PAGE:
The company is well aware of the possibility for abuse. Aside from limiting Community Actions to a relatively narrow scope, it’s betting that a mix of algorithmic abuse detection, human oversight and user reports will prevent people from starting racist or otherwise offensive petitions. Not surprisingly, Facebook also won’t let you tag the President or Vice President. It instead prefers that you reach out to your local representatives, and will even apply a “constituent” badge to make clear that you have a stake in this political request.
Whether or not Community Actions work well in practice is another matter. While Facebook is trying to minimize abuse and told TechCrunch that its early tests went well, there are concerns that fringe groups could game the system and artificially inflate their support. And then there’s the not-so-small matter of bias accusations — people from across the political spectrum will likely have very different ideas on what constitutes an unacceptable petition. Facebook may have to tread carefully if it’s going to ensure healthy discourse. If it does pull this off, though, you’ll have an easy way to make your voice heard.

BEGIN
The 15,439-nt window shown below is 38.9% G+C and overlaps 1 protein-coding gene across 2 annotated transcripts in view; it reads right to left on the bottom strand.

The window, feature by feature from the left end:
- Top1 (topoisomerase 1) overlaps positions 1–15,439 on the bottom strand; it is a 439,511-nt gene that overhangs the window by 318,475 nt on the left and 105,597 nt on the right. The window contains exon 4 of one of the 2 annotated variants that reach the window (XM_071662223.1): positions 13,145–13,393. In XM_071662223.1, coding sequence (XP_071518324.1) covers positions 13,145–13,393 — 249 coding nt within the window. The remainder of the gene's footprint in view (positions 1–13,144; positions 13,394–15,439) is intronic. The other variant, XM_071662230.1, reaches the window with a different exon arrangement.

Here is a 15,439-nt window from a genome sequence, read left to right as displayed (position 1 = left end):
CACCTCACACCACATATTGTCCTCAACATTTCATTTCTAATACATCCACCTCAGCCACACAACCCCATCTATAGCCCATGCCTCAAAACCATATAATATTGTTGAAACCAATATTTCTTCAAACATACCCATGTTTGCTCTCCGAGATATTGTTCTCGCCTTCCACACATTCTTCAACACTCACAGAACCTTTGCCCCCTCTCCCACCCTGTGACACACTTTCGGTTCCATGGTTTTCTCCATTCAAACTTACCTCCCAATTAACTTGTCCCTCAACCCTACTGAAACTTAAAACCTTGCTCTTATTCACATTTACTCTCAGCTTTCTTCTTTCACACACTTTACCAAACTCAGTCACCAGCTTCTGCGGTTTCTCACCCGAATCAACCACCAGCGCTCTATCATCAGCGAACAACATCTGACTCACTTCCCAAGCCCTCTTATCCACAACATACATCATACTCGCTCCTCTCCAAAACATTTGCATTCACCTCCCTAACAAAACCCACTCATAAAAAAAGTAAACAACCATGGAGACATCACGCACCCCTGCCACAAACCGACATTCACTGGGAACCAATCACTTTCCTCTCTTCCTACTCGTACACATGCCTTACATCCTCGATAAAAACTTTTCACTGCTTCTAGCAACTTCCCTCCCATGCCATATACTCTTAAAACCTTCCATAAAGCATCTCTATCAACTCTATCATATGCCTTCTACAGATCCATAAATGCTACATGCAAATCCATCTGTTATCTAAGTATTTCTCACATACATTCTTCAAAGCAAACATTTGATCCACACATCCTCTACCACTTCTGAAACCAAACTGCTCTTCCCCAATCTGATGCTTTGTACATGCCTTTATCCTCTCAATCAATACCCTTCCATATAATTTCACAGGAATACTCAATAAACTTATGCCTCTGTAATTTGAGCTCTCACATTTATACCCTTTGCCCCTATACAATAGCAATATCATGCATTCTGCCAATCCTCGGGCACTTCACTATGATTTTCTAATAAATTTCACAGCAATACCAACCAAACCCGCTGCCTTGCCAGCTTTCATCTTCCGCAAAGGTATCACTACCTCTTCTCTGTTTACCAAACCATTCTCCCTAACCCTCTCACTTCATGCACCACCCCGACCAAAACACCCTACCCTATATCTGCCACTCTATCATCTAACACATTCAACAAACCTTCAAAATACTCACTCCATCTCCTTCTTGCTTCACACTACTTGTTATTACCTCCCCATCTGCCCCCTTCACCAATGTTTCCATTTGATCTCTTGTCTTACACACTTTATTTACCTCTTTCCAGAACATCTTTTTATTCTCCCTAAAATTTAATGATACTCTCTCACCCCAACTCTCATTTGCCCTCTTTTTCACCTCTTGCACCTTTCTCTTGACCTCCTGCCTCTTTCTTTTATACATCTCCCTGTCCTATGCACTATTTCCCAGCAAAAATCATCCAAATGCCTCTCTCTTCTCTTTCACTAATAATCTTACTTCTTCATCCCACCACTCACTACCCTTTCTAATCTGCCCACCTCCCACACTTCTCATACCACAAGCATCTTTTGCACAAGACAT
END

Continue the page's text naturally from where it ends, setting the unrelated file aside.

social experiment by Livio Acerbo #greengroundit #engadget https://www.engadget.com/2019/01/20/facebook-community-actions-petitions/